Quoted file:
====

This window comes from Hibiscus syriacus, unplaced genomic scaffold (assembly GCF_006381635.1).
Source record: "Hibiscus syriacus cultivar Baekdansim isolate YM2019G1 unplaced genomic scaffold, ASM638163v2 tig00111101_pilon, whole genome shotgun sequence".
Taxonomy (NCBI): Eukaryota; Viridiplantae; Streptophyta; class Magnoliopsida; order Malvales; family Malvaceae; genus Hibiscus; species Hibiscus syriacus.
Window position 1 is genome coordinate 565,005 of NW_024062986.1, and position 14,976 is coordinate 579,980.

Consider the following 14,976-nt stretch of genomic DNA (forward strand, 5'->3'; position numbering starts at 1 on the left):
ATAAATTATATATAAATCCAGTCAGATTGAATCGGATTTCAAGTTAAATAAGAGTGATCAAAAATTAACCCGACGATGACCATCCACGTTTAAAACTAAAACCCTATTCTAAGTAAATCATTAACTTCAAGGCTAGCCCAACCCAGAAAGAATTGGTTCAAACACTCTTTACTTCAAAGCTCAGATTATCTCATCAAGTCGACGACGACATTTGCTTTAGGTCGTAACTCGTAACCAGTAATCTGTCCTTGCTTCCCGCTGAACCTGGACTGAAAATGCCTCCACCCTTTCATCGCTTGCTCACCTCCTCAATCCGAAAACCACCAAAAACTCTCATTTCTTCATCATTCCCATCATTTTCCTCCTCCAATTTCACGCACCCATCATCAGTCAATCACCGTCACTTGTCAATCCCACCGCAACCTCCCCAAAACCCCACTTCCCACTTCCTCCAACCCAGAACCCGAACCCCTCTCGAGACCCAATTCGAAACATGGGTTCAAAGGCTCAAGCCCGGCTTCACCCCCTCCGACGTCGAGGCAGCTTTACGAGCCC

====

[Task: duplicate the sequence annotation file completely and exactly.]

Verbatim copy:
This window comes from Hibiscus syriacus, unplaced genomic scaffold (assembly GCF_006381635.1).
Source record: "Hibiscus syriacus cultivar Baekdansim isolate YM2019G1 unplaced genomic scaffold, ASM638163v2 tig00111101_pilon, whole genome shotgun sequence".
Taxonomy (NCBI): Eukaryota; Viridiplantae; Streptophyta; class Magnoliopsida; order Malvales; family Malvaceae; genus Hibiscus; species Hibiscus syriacus.
Window position 1 is genome coordinate 565,005 of NW_024062986.1, and position 14,976 is coordinate 579,980.

Consider the following 14,976-nt stretch of genomic DNA (forward strand, 5'->3'; position numbering starts at 1 on the left):
ATAAATTATATATAAATCCAGTCAGATTGAATCGGATTTCAAGTTAAATAAGAGTGATCAAAAATTAACCCGACGATGACCATCCACGTTTAAAACTAAAACCCTATTCTAAGTAAATCATTAACTTCAAGGCTAGCCCAACCCAGAAAGAATTGGTTCAAACACTCTTTACTTCAAAGCTCAGATTATCTCATCAAGTCGACGACGACATTTGCTTTAGGTCGTAACTCGTAACCAGTAATCTGTCCTTGCTTCCCGCTGAACCTGGACTGAAAATGCCTCCACCCTTTCATCGCTTGCTCACCTCCTCAATCCGAAAACCACCAAAAACTCTCATTTCTTCATCATTCCCATCATTTTCCTCCTCCAATTTCACGCACCCATCATCAGTCAATCACCGTCACTTGTCAATCCCACCGCAACCTCCCCAAAACCCCACTTCCCACTTCCTCCAACCCAGAACCCGAACCCCTCTCGAGACCCAATTCGAAACATGGGTTCAAAGGCTCAAGCCCGGCTTCACCCCCTCCGACGTCGAGGCAGCTTTACGAGCCC